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A Turkish Bath (Turkish: hamam, Arabic: حمّام, romanized: ḥammām) is a place of bathing associated with the culture of the Ottoman Empire and more widely the Islamic world. A variation on it as a method of cleansing and relaxation became popular during the Victorian era, and then spread through the British Empire and Western Europe. The buildings are similar to Roman thermae. Unlike Russian saunas (banya), which use steam, Turkish baths focus on water.
Bathing roughly follows ancient Roman bathing practices.[why?] It starts with relaxation in a room heated by a continuous flow of hot, dry air, allowing the bather to perspire freely. Bathers may then move to an even hotter room before they wash in cold water. After performing a full body wash and receiving a massage, bathers finally retire to the cooling-room for a period of relaxation.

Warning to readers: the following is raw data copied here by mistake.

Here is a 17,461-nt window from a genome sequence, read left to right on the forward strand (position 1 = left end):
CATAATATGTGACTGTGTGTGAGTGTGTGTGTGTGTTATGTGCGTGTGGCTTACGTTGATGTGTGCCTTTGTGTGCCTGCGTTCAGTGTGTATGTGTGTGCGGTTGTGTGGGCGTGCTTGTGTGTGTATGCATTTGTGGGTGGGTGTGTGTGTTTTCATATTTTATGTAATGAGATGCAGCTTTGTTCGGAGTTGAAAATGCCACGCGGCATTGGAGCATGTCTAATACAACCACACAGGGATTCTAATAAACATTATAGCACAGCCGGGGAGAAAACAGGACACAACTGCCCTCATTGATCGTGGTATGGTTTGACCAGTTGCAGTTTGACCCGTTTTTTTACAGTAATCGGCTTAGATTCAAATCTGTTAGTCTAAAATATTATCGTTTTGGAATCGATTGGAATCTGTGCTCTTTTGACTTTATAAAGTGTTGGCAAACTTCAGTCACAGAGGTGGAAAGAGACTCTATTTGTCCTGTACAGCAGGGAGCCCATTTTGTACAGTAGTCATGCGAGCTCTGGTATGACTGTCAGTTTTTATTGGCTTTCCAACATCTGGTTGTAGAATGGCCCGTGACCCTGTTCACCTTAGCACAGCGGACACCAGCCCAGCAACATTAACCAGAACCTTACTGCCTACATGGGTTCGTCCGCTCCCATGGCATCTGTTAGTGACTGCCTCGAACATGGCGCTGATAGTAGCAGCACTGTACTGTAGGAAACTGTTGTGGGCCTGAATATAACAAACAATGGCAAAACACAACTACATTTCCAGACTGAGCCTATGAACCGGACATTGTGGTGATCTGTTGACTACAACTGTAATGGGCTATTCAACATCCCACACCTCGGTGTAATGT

Unlike a hammam, Victorian Turkish baths use hot, dry air; in the Islamic hammam the air is often steamy. The bather in a Victorian Ottoman bath will often take a plunge in a cold pool after the hot rooms; the Islamic hammam usually does not have a pool unless the water is flowing from a spring. In the Islamic hammams, the bathers splash themselves with cold water.
A sauna is a small room or building designed as a place to experience dry or wet heat sessions, or an establishment with one or more of these facilities. The steam and high heat make the bathers perspire.
Massage is the manipulation of soft tissues in the body. Massage techniques are commonly applied with hands, fingers, elbows, knees, forearms, feet, or a device. The purpose of massage is generally for the treatment of body stress or pain